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Piedmont and Emilia-Romagna in early January?

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  • jad2 Sep 7, 2008 12:37 PM
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I'm planning a trip to Emilia-Romagna and Piedmont over the first two weeks of January. The first restaurants and agritourismos I have looked into appear to be closed at that time -- especially in the Alba area (da cesare, dei cacciatorre, ada nada). Is this a bad time to travel to these regions for a food and wine trip?

Thanks!!

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  1. Personally, Ive enjoyed winter off-season travel in Italy, but Id say that the weeks right after New Year is a very low season for Italian tourism , and and a likely time for seasonal closings. Plus its pretty cold at this time in these regions. Our last New Years trip to Florence and Venice involved snow and below-freezing temps. You might be better served by going a month earlier or later.

    7 Replies
    1. re: jen kalb

      I agree with Jen. I live in Romagna and, believe me, the worst month because of bad weather, cold and snow, is January and it is also true that most part of restaurants and hospitality structures are closed in that period.
      If you can delay until April, or run now and plan your trip on next month, October, then it is quite better.
      Anyway, if it is not possible, about Emilia-Romagna I can help you for accomodation and food and wine trips, don't worry.

      1. re: vidanto

        Vidanto,
        Are you in the business in any way re recommending restaurants or hotels?
        That is what it seems from many of your posts. For instance, are you in the PR business in any way. Are you a consultant to restaurants and/or hotels in any way?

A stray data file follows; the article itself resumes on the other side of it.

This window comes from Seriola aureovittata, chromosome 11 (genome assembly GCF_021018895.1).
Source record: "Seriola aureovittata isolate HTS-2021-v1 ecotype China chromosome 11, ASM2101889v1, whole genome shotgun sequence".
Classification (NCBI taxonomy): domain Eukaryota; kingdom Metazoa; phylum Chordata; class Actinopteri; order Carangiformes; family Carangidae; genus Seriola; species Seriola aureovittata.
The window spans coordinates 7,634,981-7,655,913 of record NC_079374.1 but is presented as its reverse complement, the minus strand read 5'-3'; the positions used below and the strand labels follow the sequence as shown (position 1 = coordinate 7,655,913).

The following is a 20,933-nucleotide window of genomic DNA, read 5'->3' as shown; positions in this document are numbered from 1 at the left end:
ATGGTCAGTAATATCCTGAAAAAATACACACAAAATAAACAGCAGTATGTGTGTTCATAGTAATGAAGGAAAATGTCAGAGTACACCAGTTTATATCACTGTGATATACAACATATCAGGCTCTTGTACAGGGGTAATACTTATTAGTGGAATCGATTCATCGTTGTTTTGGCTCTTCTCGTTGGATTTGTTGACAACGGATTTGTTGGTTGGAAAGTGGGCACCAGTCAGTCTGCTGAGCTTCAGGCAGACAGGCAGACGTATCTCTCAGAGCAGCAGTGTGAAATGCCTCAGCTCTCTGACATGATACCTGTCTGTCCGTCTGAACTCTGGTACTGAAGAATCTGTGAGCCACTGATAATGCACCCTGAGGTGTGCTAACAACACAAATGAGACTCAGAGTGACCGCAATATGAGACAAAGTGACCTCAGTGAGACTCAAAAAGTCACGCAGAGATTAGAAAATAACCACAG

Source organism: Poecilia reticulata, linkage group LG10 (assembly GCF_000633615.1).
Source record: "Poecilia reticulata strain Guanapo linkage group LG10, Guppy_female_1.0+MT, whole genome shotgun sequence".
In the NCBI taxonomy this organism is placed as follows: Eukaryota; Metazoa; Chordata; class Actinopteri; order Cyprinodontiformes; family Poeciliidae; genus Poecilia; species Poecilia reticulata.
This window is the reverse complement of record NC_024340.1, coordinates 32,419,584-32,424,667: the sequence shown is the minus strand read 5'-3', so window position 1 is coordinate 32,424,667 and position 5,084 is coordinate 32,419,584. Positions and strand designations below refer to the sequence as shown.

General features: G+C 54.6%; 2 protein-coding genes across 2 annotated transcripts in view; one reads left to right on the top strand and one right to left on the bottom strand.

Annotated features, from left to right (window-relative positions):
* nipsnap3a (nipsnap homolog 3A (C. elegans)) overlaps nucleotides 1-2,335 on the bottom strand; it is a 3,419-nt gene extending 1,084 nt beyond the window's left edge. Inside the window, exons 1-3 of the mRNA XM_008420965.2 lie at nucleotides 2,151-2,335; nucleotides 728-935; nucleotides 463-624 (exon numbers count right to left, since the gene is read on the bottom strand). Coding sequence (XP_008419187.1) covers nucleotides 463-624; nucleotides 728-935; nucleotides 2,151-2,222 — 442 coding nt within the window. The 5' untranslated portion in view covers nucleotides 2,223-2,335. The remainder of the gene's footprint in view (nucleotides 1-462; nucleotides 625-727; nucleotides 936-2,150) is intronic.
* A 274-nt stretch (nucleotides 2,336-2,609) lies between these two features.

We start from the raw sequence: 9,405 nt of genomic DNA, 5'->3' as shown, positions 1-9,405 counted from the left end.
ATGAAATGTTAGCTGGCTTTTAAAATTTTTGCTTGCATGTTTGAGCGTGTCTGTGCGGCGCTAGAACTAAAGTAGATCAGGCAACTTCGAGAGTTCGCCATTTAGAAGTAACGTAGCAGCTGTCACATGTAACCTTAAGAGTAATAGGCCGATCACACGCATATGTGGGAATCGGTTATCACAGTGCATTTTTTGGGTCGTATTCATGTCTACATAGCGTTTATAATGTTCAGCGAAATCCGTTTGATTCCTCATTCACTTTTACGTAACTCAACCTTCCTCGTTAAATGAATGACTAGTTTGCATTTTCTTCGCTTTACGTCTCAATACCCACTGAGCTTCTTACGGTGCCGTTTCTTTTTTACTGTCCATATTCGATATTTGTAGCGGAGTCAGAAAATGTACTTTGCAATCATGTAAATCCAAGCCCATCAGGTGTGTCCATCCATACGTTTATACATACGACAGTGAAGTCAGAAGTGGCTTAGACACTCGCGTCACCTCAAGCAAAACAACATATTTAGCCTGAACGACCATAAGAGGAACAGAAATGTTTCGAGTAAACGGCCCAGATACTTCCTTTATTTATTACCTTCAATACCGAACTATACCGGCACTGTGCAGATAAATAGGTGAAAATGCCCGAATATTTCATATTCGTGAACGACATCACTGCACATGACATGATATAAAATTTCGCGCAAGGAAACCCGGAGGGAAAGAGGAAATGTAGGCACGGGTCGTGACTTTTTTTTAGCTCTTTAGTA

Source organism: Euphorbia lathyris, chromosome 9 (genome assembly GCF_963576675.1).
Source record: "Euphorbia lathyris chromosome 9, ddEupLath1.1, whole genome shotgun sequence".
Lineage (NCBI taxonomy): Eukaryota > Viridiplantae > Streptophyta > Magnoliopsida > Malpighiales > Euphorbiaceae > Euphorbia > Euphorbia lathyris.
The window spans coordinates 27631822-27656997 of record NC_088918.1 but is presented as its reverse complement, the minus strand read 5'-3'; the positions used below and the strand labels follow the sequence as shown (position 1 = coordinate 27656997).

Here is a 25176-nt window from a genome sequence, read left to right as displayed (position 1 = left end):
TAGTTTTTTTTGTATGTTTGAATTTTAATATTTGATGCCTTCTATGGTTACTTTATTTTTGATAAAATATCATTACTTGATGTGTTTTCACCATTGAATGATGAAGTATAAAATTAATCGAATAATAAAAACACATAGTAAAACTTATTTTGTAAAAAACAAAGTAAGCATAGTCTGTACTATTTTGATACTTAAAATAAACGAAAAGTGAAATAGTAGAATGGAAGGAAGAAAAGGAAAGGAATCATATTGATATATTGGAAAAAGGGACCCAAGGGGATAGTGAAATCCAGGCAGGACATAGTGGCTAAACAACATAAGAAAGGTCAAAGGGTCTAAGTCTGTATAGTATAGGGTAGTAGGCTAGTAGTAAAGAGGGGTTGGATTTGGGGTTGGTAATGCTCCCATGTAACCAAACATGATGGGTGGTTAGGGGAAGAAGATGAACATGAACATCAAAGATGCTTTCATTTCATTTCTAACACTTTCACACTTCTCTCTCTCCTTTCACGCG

1. re: vidanto

          Hi vidanto, Glad to hear you live in Romagna. I too will be in Emilia Romagna in the first two weeks of January 09. Can't change the month unforturnately!

          We are expecting it to be cold; so long as we can find some wonderful cuisine to warm us up we'll survive! I too am interested in your help with accomodation wine and food so we may maximise our time in each town.

          I am excited about the region, but a little concerned we will miss the best of it due to the weather.
          E

          1. re: Ebeth

            Will you have a car ?
            Which are you desires and your needs ?
            Also about accomodation and the way you like to taste and delight wine and food.
            Are you interested to attend at local festival ?
            The best you tell me, the best I will manage to help you.
            Ciao.

            1. re: vidanto

              We are in the same boat as Ebeth: can't change the dates, but still looking forward to the trip and making the best of what's available. We will have a car and are not worried about the cold and snow - that's what makes it an adventure.

              We're interested in restaurants, wine, ham, cheese, and festivals, but we're open to anything

              1. re: jad2

                I just reccommended to someone else, so I'll post here as well, if you're in Emilia-Romagna, you should certainly visit an acetaia to see balsamico production in the old style. The one that I visited was Acetaia Bompana, and you can find information here: www.bompana.com

                Here is also the official Commune di Modena website with information for tourists. http://turismo.comune.modena.it/index...

                One of the more visually stunning cafe's in Modena is located across from the cathedral in Piazza Grande, named Cafe Concerto. Don't expect much in the way of service (in fact, they kind of pride themselves on being the rudest people around) but they have an amazing brunch on Sunday mornings, and almost all the staff speaks even a little English. Oh, and don't pay with a credit card there. They get very very very upset (found that one out the hard way...)

                Definitely don't forget to have tigelle while you are here. I have had it in Modena, but I understand that it's best in the mountains surrounding.

                Hope this helps!!

                1. re: jad2

                  Would you mind to follow me in a very funky trip and we will name it "3 by 3" meaning 3 different places and in each one for 3 days/night ?